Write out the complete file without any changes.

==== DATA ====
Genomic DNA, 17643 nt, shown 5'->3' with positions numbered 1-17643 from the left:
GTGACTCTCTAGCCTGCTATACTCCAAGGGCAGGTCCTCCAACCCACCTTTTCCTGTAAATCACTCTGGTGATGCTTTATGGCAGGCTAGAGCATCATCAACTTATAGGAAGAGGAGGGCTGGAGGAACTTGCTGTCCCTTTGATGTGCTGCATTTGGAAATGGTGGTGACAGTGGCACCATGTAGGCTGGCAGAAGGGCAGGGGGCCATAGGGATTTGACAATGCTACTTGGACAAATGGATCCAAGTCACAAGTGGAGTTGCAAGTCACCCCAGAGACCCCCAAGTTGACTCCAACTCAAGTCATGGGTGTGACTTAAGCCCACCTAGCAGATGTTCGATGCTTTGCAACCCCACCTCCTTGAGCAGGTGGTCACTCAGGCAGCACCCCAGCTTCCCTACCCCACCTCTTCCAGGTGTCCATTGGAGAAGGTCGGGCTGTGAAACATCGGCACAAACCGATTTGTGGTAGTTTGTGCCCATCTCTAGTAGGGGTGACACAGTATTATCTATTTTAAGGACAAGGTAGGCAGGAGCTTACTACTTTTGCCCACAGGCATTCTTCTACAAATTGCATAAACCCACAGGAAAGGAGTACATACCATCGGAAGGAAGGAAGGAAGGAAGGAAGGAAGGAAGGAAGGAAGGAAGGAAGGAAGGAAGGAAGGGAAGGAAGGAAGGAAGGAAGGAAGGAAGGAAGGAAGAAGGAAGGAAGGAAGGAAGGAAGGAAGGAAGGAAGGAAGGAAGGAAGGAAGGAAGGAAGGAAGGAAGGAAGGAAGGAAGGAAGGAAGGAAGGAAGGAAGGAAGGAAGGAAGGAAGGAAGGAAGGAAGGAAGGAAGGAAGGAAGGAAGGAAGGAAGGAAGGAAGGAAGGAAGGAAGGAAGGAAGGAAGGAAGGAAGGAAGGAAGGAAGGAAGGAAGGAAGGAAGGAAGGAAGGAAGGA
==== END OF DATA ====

Genomic DNA, 17643 nt, shown 5'->3' with positions numbered 1-17643 from the left:
GTGACTCTCTAGCCTGCTATACTCCAAGGGCAGGTCCTCCAACCCACCTTTTCCTGTAAATCACTCTGGTGATGCTTTATGGCAGGCTAGAGCATCATCAACTTATAGGAAGAGGAGGGCTGGAGGAACTTGCTGTCCCTTTGATGTGCTGCATTTGGAAATGGTGGTGACAGTGGCACCATGTAGGCTGGCAGAAGGGCAGGGGGCCATAGGGATTTGACAATGCTACTTGGACAAATGGATCCAAGTCACAAGTGGAGTTGCAAGTCACCCCAGAGACCCCCAAGTTGACTCCAACTCAAGTCATGGGTGTGACTTAAGCCCACCTAGCAGATGTTCGATGCTTTGCAACCCCACCTCCTTGAGCAGGTGGTCACTCAGGCAGCACCCCAGCTTCCCTACCCCACCTCTTCCAGGTGTCCATTGGAGAAGGTCGGGCTGTGAAACATCGGCACAAACCGATTTGTGGTAGTTTGTGCCCATCTCTAGTAGGGGTGACACAGTATTATCTATTTTAAGGACAAGGTAGGCAGGAGCTTACTACTTTTGCCCACAGGCATTCTTCTACAAATTGCATAAACCCACAGGAAAGGAGTACATACCATCGGAAGGAAGGAAGGAAGGAAGGAAGGAAGGAAGGAAGGAAGGAAGGAAGGAAGGAAGGAAGGGAAGGAAGGAAGGAAGGAAGGAAGGAAGGAAGGAAGAAGGAAGGAAGGAAGGAAGGAAGGAAGGAAGGAAGGAAGGAAGGAAGGAAGGAAGGAAGGAAGGAAGGAAGGAAGGAAGGAAGGAAGGAAGGAAGGAAGGAAGGAAGGAAGGAAGGAAGGAAGGAAGGAAGGAAGGAAGGAAGGAAGGAAGGAAGGAAGGAAGGAAGGAAGGAAGGAAGGAAGGAAGGAAGGAAGGAAGGAAGGAAGGAAGGAAGGAAGGAAGGAAGGAAGGAAGGA